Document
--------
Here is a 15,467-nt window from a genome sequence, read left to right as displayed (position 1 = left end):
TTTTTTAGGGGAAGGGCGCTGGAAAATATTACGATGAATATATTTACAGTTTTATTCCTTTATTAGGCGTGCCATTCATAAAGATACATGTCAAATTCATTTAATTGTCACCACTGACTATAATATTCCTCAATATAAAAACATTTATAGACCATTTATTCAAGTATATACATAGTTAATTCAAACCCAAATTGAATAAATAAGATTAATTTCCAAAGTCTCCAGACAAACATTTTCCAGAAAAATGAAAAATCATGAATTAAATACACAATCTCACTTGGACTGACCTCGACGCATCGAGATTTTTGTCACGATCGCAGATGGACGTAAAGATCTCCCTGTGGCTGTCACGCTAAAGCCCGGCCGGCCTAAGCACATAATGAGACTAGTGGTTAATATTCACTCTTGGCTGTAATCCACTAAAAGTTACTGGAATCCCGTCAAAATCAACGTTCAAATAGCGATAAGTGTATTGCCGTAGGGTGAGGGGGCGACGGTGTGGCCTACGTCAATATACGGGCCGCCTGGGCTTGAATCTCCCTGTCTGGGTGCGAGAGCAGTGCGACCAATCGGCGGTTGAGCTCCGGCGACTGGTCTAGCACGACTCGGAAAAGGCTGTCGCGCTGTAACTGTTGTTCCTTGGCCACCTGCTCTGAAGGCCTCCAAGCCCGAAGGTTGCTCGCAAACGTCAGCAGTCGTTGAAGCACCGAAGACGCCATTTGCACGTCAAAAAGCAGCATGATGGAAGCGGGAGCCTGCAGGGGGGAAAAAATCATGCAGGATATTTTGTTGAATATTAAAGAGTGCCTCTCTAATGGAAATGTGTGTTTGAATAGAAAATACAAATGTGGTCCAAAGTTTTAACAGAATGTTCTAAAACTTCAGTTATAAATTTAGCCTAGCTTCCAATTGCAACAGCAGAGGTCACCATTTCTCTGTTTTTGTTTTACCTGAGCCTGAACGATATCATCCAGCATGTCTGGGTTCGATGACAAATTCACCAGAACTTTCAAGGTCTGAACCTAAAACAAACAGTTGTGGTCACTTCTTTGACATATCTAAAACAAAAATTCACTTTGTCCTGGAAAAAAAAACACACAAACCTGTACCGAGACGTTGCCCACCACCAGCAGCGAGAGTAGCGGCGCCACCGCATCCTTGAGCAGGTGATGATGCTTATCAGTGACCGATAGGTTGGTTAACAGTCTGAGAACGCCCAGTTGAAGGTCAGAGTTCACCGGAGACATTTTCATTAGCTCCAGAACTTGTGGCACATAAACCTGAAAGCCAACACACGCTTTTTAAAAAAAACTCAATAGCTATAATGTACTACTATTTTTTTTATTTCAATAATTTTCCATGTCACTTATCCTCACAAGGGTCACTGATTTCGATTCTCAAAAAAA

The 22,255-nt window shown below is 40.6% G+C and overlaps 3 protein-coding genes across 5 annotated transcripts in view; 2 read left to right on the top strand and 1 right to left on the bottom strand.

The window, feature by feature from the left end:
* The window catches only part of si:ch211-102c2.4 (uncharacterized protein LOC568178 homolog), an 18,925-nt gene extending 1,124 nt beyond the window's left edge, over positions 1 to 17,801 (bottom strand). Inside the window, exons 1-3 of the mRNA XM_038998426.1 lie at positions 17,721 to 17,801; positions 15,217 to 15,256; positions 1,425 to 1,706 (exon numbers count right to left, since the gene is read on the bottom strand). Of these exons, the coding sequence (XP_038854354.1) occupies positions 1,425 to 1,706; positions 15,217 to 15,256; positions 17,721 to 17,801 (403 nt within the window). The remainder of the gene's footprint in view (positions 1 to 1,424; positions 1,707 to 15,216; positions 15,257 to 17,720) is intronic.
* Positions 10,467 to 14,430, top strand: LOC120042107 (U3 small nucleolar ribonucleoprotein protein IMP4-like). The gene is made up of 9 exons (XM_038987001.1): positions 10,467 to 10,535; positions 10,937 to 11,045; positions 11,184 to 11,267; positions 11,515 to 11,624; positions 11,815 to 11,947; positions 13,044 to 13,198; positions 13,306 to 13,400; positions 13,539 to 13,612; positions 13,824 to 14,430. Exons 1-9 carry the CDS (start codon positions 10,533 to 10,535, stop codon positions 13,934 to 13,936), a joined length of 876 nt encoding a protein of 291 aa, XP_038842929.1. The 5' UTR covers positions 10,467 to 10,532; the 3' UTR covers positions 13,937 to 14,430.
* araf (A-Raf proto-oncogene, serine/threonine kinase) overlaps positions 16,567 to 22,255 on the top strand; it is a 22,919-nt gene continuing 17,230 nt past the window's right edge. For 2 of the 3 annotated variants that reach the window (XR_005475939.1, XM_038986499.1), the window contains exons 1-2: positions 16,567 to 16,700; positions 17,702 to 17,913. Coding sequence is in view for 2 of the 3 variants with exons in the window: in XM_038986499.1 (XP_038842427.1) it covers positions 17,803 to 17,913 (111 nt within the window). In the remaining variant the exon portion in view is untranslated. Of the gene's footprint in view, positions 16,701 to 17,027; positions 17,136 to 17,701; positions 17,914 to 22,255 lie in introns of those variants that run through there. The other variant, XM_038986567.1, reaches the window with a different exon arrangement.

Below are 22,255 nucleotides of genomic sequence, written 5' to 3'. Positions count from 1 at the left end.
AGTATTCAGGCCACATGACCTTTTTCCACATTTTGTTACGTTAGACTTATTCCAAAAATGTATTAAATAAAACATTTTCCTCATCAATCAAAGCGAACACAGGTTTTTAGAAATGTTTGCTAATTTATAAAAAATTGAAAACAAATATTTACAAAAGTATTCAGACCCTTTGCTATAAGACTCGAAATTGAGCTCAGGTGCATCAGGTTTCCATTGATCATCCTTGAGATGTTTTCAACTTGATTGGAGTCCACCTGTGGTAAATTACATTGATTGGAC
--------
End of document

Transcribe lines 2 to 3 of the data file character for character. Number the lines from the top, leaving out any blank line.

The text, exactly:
TTTTTTAGGGGAAGGGCGCTGGAAAATATTACGATGAATATATTTACAGTTTTATTCCTTTATTAGGCGTGCCATTCATAAAGATACATGTCAAATTCATTTAATTGTCACCACTGACTATAATATTCCTCAATATAAAAACATTTATAGACCATTTATTCAAGTATATACATAGTTAATTCAAACCCAAATTGAATAAATAAGATTAATTTCCAAAGTCTCCAGACAAACATTTTCCAGAAAAATGAAAAATCATGAATTAAATACACAATCTCACTTGGACTGACCTCGACGCATCGAGATTTTTGTCACGATCGCAGATGGACGTAAAGATCTCCCTGTGGCTGTCACGCTAAAGCCCGGCCGGCCTAAGCACATAATGAGACTAGTGGTTAATATTCACTCTTGGCTGTAATCCACTAAAAGTTACTGGAATCCCGTCAAAATCAACGTTCAAATAGCGATAAGTGTATTGCCGTAGGGTGAGGGGGCGACGGTGTGGCCTACGTCAATATACGGGCCGCCTGGGCTTGAATCTCCCTGTCTGGGTGCGAGAGCAGTGCGACCAATCGGCGGTTGAGCTCCGGCGACTGGTCTAGCACGACTCGGAAAAGGCTGTCGCGCTGTAACTGTTGTTCCTTGGCCACCTGCTCTGAAGGCCTCCAAGCCCGAAGGTTGCTCGCAAACGTCAGCAGTCGTTGAAGCACCGAAGACGCCATTTGCACGTCAAAAAGCAGCATGATGGAAGCGGGAGCCTGCAGGGGGGAAAAAATCATGCAGGATATTTTGTTGAATATTAAAGAGTGCCTCTCTAATGGAAATGTGTGTTTGAATAGAAAATACAAATGTGGTCCAAAGTTTTAACAGAATGTTCTAAAACTTCAGTTATAAATTTAGCCTAGCTTCCAATTGCAACAGCAGAGGTCACCATTTCTCTGTTTTTGTTTTACCTGAGCCTGAACGATATCATCCAGCATGTCTGGGTTCGATGACAAATTCACCAGAACTTTCAAGGTCTGAACCTAAAACAAACAGTTGTGGTCACTTCTTTGACATATCTAAAACAAAAATTCACTTTGTCCTGGAAAAAAAAACACACAAACCTGTACCGAGACGTTGCCCACCACCAGCAGCGAGAGTAGCGGCGCCACCGCATCCTTGAGCAGGTGATGATGCTTATCAGTGACCGATAGGTTGGTTAACAGTCTGAGAACGCCCAGTTGAAGGTCAGAGTTCACCGGAGACATTTTCATTAGCTCCAGAACTTGTGGCACATAAACCTGAAAGCCAACACACGCTTTTTAAAAAAAACTCAATAGCTATAATGTACTACTATTTTTTTTATTTCAATAATTTTCCATGTCACTTATCCTCACAAGGGTCACTGATTTCGATTCTCAAAAAAA

The 22,255-nt window shown below is 40.6% G+C and overlaps 3 protein-coding genes across 5 annotated transcripts in view; 2 read left to right on the top strand and 1 right to left on the bottom strand.